Greetings and salutations!  Fall season is upon us in Texas.   College football battles, crisp mornings, State Fair corny dogs, lawns turning the shade of corn tortillas and leaves transforming to golden and bright orange colors.  What an ideal time to focus upon great bargain Big Reds!   Accordingly, this month’s Chapter will focus on a handful of Splurge Wine values in Cabernet Sauvignon for your enjoyment.   Remember, a true bargain wine is not necessarily a wine of $15 or so, but rather a wine that outperforms its price point and thus gives the consumer worthy bang for his or her buck!   The list below fits into our concept of Splurge Wines that manage to outperform their class.


As has been previously addressed in this blog, there is no better way to introduce your ownself (as we say in in these parts) to new great wines than to attend a tasting.  Your humble Wine Bargain Sleuth was lucky enough to have recently attended such an event hosted by Sigel’s, a venerable local distributor.  The attendees of the Cabernet tasting event had the opportunity to sample and compare fifty solid examples of the varietal on a side by side basis.  At the tasting event, Cabernets were presented that ranged from suggested retails of $24 (for a Lake County offering from Steele) up to a princely $175 (for a 2005 vintage Santa Cruz appellation from Kathryn Kennedy) and $225 (for a 2010 version of the Phelps Insignia), with the majority falling in the $45-90 range.   Sigel’s provided excellent background information on the wines and forms to record tasting notes, and even provided some professional reviews for perspective.


My wine buddy Scott and I arrived at the tasting promptly at the appointed start time and dutifully worked our way through the numerous tables, deciding in advance for about 10 wines that we definitely wanted to try.  We then agreed to just go with the flow and possibly surprise ourselves for the rest of the offerings.  So many great Cabs, so little time!  Tough work, but someone had to do it!


To benchmark and calibrate my taste buds, I tried a familiar wine first: the 2011 Hall Napa Valley Cabernet Sauvignon.  Your humble Sleuth is beginning to wonder with some merit whether the Hall winemaking team is capable of making anything other than excellent Big Reds?  The 2011 Hall Napa Valley offering is a balanced, nuanced Cab, with lots of blue fruit in the mid-palate, very fine tannins and a gorgeous, lingering finish.  Although 2011 is definitely not considered a classic Napa vintage in general, it would be difficult to make that judgment from this Hall offering.   Wine Spectator agreed, laying an impressive 92 rating on the 2011 Hall Napa Valley.  The Hall retails for $45, but can be had for closer to $40 with a little shopping—this one is available in wide distribution despite its remarkable quality. Now THAT was the way to get my tasting off to a good start!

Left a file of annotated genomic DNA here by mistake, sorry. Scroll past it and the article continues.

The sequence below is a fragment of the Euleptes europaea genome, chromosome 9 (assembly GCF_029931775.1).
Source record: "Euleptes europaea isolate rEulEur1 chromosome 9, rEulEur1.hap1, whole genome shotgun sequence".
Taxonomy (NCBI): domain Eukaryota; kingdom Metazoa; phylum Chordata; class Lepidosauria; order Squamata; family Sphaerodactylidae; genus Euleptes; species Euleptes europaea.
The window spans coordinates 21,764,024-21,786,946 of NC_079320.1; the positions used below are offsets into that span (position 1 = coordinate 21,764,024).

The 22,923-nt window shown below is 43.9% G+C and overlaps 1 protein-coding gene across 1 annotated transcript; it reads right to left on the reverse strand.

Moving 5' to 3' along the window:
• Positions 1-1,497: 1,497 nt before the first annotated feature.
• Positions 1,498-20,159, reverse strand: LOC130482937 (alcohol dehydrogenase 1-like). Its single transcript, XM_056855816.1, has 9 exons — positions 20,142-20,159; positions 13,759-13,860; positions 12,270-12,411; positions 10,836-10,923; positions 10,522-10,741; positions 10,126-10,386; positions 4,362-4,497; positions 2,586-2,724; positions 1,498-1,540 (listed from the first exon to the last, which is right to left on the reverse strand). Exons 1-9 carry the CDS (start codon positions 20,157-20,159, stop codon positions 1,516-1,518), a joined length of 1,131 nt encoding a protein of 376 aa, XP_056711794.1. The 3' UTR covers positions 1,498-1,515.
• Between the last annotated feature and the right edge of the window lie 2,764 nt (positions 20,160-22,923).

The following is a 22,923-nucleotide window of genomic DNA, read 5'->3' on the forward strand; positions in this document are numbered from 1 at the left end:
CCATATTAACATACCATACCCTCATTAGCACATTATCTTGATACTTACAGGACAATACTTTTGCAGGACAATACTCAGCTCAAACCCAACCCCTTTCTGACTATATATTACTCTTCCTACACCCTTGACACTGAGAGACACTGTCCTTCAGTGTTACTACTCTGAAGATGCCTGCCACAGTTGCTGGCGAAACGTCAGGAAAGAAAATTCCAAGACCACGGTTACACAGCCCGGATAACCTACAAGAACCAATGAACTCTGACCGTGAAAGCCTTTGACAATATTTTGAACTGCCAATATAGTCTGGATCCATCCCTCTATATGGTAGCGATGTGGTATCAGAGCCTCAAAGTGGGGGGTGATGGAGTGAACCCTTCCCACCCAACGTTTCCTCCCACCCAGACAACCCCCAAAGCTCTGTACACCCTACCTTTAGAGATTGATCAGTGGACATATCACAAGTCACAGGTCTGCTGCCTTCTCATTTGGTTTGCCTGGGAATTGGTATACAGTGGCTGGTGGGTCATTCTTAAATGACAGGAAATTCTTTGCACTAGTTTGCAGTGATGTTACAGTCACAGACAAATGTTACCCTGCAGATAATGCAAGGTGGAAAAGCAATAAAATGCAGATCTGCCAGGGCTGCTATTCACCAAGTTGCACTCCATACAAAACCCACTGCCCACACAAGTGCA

The next stop we made was a winery that my buddy was familiar with:   Happy Canyon, which poured its 2008 Ten Goal Cabernet.  The proprietor explained that the name was a reference to polo, meaning the highest rating attainable.   I enjoyed the 90% Cab blend from the Santa Barbara region, finding it quite balanced with hints of chocolate, raspberry and blackberry.    The 2008 Happy Canyon Ten Goal Cabernet retails for $59.00 and is available at the winery.


If I were forced to choose the best wine at the tasting with a gun fixed on my right temple, I would most likely opine that the 2010 Phelps Insignia blend would take the tape.  In a nutshell, the Insignia was everything a great Napa Cab blend should be: bold, balanced powerful, ample but not overwhelming blue and red fruits, appropriately earthy without licking the ground and a finish that lingered for minutes.  In a word, WOW!   Of course, since this wine was up to 9 times the retail of some of the other wines tasted, a wine sleuth could easily make the argument that it should be pretty good at $225 per bottle, or if you prefer, $37 per glass.  Since we wine sleuths prefer to find value rather than burn dead presidents needlessly, we will proceed to the great value Cabs that we found!


One of the best wines I tasted, irrespective of price, was the 2011 Ridge Santa Cruz Estate.  Medium bodied yet still satisfying, the 2011 Ridge didn’t have a rough edge on it despite its relative youth.   A great nose of blueberries and cocoa was followed by balanced fruit and spite, microfine tannins and a laudable finish.    Best of all, this beauty retails for $51.    Thought of within the industry to the “little brother” wine to Ridge’s prestigious Monte Bello blend wine, the 2011 Santa Cruz certainly didn’t drink like a second label.   My impressions were seconded by Wine & Spirits magazine, which awarded an impressive 91 to this great wine.